Witnesses at Benjamin Netanyahu’s corruption trial will give testimony up to three times a week starting in January, a judge has ruled, opening a high-profile case in which the Israeli leader is accused of bribery, fraud and breach of trust.
Such regular court appearances and potentially explosive testimonies could present a further image problem for the Israeli leader, who is fighting fresh public discontent and regular protests over his handling of a recent surge in Covid-19 cases.
The 70-year-old prime minister is alleged to have accepted hundreds of thousands of pounds in luxury gifts from billionaire friends and traded valuable favours with Israeli media and telecoms moguls for favourable news coverage.
Netanyahu, the first serving Israeli premier to go on trial, has repeatedly denied any wrongdoing, alleging he is the victim of a politically motivated witch-hunt. He was not required to be present for the second in-court day of a trial that could last years.
In the chamber, the defence attempted to postpone the hearings by six months to prepare its strategy. Netanyahu’s lawyer, Yossi Segev, argued coronavirus restrictions could also unduly damage its case.
“How can we carry out a cross-examination when I am in a mask, the witness is in a mask and I don’t know if your honour is angry or happy,” Segev asked Judge Rivka Friedman Feldman, who heads a three-judge panel in the Jerusalem district court. The judges rejected the request, saying they would continue even during a lockdown.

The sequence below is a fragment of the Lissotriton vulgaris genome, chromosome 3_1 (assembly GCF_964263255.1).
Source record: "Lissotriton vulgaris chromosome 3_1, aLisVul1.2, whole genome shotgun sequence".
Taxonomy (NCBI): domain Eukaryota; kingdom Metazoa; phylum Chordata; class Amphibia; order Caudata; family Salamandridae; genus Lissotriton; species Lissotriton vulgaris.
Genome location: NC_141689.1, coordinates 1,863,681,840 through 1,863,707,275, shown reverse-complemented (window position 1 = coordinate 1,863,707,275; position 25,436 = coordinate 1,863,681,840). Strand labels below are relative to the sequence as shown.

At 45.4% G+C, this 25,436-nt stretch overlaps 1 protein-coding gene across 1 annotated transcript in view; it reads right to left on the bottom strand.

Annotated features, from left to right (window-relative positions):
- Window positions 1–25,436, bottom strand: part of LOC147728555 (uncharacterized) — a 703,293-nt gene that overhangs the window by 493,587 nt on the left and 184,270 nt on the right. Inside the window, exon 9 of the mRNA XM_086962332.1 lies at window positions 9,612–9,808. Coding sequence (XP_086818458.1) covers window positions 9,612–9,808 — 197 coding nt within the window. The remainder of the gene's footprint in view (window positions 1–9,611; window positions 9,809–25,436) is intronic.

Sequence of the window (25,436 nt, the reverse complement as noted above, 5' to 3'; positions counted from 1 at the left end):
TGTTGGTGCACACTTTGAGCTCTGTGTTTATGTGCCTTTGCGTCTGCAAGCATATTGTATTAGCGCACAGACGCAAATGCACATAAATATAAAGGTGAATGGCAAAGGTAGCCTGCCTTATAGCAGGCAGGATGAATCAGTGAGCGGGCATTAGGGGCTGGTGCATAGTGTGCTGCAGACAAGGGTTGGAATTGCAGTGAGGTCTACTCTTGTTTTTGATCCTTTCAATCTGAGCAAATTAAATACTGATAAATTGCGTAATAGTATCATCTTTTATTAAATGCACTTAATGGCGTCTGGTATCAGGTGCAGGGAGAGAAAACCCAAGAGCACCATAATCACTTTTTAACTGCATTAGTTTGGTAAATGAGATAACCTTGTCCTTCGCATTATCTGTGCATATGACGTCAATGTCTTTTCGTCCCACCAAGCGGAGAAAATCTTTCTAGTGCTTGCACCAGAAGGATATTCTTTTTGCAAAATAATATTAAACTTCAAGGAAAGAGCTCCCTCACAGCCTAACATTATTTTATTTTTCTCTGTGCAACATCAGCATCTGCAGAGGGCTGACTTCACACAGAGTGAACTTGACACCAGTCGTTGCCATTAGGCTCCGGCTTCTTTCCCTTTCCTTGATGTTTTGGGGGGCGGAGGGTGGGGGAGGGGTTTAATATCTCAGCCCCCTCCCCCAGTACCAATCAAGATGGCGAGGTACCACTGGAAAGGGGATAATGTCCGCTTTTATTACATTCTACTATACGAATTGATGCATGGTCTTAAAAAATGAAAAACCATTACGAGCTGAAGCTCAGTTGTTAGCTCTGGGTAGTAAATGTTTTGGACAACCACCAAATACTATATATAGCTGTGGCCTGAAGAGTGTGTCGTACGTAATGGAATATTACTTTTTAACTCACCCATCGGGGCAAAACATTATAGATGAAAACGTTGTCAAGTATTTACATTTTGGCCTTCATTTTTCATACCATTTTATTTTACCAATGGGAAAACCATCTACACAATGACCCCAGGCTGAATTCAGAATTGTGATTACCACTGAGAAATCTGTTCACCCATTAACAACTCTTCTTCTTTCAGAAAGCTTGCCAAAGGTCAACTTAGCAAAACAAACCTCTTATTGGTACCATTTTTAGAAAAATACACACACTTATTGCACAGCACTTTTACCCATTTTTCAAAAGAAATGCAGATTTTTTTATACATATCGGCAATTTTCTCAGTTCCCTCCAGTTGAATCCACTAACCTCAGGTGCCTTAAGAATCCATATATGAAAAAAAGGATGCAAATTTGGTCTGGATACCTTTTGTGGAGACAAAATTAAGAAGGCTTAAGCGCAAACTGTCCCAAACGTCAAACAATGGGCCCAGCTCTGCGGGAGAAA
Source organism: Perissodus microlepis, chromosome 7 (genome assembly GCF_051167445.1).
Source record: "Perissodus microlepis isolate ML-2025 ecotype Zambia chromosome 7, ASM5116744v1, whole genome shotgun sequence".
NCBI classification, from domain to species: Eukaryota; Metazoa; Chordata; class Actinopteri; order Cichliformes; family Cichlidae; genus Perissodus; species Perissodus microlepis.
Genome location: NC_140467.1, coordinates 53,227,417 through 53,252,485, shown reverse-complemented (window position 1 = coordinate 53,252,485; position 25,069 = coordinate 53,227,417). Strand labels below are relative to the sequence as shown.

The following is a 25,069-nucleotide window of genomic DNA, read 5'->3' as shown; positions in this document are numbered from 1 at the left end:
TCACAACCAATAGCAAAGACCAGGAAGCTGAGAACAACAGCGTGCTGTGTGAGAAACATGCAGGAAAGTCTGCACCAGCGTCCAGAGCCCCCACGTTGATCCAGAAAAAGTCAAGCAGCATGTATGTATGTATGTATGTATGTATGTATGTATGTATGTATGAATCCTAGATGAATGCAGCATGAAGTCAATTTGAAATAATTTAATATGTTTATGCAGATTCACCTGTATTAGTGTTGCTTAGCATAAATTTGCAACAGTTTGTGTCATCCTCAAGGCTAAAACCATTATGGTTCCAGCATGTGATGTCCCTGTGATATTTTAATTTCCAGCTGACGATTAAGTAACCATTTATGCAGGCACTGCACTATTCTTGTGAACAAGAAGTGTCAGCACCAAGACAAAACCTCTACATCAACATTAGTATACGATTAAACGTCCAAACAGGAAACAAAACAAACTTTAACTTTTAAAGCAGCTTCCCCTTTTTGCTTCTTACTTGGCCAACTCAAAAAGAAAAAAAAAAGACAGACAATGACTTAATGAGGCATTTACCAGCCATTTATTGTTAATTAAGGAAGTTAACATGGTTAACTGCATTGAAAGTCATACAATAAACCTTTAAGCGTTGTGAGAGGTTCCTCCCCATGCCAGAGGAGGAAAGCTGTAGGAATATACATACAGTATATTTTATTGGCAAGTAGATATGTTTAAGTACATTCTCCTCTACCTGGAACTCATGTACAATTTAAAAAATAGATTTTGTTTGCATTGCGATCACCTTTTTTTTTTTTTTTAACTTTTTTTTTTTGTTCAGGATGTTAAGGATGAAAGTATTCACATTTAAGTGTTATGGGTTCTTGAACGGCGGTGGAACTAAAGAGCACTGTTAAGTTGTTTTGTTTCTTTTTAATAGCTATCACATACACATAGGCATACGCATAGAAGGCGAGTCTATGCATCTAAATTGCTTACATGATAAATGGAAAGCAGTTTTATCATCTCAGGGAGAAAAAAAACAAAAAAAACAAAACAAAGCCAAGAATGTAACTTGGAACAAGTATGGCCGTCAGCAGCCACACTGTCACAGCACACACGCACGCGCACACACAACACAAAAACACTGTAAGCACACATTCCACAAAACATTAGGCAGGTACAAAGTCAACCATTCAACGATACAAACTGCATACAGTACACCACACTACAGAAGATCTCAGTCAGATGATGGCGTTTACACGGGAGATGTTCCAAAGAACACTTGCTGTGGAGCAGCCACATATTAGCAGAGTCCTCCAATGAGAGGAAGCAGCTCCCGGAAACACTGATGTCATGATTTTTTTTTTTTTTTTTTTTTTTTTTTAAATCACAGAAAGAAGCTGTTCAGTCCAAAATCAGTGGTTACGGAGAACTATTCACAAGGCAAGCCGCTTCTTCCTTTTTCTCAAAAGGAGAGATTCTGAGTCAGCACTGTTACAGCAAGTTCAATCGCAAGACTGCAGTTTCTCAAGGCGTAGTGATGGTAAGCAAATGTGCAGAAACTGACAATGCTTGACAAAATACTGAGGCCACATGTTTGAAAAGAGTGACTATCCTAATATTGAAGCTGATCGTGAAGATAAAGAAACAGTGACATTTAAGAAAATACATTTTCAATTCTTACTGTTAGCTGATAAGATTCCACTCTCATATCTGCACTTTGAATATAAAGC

Israel, with a population of 9 million, has reported almost 50,000 coronavirus cases and 400 deaths, with recent daily infection figures rising close to 2,000. The government said on Friday it was forced to reimpose some lockdown measures, putting in place stringent weekend shutdowns and shuttering gyms and indoor dining at restaurants.
During the pandemic, unemployment in Israel has risen above 20%, and the new measures are likely to damage the economy further.
In the face of public criticism, Netanyahu has announced several economic aid packages. On Wednesday, the embattled leader was accused of deflecting public anger by proposing cash handouts to all Israelis. One prominent Israeli columnist, Ben Caspit, criticised the plan as the equivalent of “handing out bribes to the masses”.
On Saturday night, police used water cannon to disperse demonstrators around Netanyahu’s residence in Jerusalem, while thousands also gathered in Tel Aviv.
A police spokesman said officers had arrested 13 people in Tel Aviv for “causing public disorder and disturbances”, alleging that police had been targeted by pepper spray and hurled objects.
The spokesman shared a video with media showing confrontations between police, some on horseback, and demonstrators. In the footage, a police officer holds up what appears to be an acoustic crowd control device, blasting out a loud siren, before a protester swats it to the ground.
In Jerusalem, where protesters had blocked roads and crashed through law enforcement barriers, 15 people were arrested, police said.
Netanyahu sought to discredit the movement, tweeting a photo on Sunday of a Palestinian flag that was raised on Saturday at the Jerusalem rally.
He accused the “leftwing demonstration” of being spearheaded by his political foe and former prime minister, Ehud Barak, a man Netanyahu reminded his followers had business ties with the deceased convicted sex offender Jeffrey Epstein.
“Disgrace,” Netanyahu tweeted. Barak has denied wrongdoing and said last year he had he cut all business ties with Epstein.